Pound slips back after hitting highest since Brexit vote


The pound has slipped back after hitting its highest level against the US dollar since the Brexit referendum overnight as wages have grown by less than expected.

Sterling hit $1.437 against the dollar this morning, its highest since 24 June 2016 when the EU referendum sparked a sharp decline from $1.50.

But official figures out today showing that wages grew by 2.8 per cent in the three months to February – instead of the 3 per cent predicted by economists – sent sterling down, breaking an eight-day winning streak that had been its longest in 2018.

Sterling was trading 0.11 per cent lower at $1.4322 following the release of the ONS labour market figures. It was also 0.11 per cent lower than the euro at €1.1565.

End of consumer squeeze? Not quite, but wages are now rising slightly above inflation 

End of consumer squeeze? Not quite, but wages are now rising slightly above inflation 

End of consumer squeeze? Not quite, but wages are now rising slightly above inflation 

This is despite wages, including and excluding bonuses, now rising above the level of inflation for the first time since January 2017, relieving the spending squeeze on consumers. Consumer price inflation was 2.7 per cent in February.

The latest employment data also showed that the unemployment rate fell sharply from 4.7 per cent a year ago to just 4.2 per cent, the lowest since 1975.

Despite the mixed labour figures, the fact that wages are now growing faster than inflation is likely to reinforce expectations that Bank of England rate-setters will vote to hike interest rates next month when they meet on May 10.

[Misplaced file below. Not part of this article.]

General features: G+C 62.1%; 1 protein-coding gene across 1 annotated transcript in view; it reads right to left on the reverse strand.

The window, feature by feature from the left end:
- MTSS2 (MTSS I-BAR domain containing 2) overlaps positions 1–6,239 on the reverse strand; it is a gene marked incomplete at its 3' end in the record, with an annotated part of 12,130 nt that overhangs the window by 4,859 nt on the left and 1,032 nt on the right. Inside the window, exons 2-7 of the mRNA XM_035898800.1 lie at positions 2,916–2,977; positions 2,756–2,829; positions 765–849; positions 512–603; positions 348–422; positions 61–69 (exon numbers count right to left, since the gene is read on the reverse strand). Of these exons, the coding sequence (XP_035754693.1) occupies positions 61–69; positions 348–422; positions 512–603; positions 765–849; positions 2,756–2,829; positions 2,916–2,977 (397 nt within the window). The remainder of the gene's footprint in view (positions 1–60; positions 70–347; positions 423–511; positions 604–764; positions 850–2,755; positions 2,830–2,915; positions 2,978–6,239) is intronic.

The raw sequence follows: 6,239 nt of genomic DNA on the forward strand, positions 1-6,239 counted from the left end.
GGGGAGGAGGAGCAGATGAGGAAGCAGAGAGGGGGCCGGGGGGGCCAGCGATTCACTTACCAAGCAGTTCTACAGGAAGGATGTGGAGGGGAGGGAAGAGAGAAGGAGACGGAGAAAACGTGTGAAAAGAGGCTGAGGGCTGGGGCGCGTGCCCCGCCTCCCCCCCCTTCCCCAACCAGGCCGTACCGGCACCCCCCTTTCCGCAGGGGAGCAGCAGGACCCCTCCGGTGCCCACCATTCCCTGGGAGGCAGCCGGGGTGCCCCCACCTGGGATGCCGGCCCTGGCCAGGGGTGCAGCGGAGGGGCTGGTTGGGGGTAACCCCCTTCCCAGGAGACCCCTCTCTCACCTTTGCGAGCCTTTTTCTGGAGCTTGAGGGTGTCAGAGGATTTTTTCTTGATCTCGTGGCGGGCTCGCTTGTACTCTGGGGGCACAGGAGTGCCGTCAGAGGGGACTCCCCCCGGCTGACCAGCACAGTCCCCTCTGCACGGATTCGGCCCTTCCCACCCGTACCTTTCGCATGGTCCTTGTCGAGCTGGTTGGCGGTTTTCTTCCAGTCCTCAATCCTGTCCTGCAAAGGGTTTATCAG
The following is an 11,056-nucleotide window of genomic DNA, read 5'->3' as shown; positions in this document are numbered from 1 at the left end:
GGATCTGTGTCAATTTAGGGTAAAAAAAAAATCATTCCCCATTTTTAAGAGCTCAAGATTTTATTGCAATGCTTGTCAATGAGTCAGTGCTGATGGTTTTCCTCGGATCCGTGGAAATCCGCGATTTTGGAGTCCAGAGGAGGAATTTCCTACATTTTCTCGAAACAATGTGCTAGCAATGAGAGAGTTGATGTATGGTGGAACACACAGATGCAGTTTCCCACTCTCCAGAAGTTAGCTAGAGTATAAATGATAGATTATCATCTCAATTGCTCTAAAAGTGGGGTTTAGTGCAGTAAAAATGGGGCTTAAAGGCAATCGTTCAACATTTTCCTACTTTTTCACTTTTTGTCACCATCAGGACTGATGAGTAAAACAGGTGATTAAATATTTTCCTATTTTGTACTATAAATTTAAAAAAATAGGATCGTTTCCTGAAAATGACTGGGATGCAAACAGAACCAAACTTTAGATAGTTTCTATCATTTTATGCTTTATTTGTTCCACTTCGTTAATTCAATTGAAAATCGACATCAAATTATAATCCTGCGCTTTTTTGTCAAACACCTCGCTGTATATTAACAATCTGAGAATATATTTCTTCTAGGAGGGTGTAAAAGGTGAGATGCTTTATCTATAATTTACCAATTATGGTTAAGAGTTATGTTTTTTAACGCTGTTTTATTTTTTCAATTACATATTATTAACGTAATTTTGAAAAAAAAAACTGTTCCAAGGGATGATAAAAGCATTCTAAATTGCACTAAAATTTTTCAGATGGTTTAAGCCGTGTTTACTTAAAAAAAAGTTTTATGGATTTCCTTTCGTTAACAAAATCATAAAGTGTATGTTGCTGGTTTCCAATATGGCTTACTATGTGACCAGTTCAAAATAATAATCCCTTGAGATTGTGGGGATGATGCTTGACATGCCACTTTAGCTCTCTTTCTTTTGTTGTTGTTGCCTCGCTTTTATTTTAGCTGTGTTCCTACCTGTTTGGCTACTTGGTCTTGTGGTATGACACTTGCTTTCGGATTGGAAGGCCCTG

David Lamb, head of dealing at FEXCO Corporate Payments, said that while the return of real wage growth in the UK was a sign of an economy that’s responding as it should to a tight labour market, it was also an inflationary risk.

‘So while it would be churlish not to welcome the news that the average Briton now has – fractionally – more money in their pocket than this time last year, it hasn’t helped the Pound.

‘The reason is interest rates and the likely shift in the Bank of England’s calculus in response to today’s data. While an interest rate rise in May remains a safe bet, the news that wage inflation is picking up speed will give the Bank serious reservations about hiking rates again this year.’

‘All of which has taken the shine off sterling, which had been enjoying an extraordinarily purple patch against both the Dollar and the Euro.’

Lamb added that, while earlier this week $1.44 had seemed within reach, the fact that a small rate rise in May will be ‘one and done’ for this year,  the pound could struggle to reach that level in the short-term.

The pound today: After hitting highest since Brexit vote, the pound fell down again

The pound today: After hitting highest since Brexit vote, the pound fell down again

The pound today: After hitting highest since Brexit vote, the pound fell down again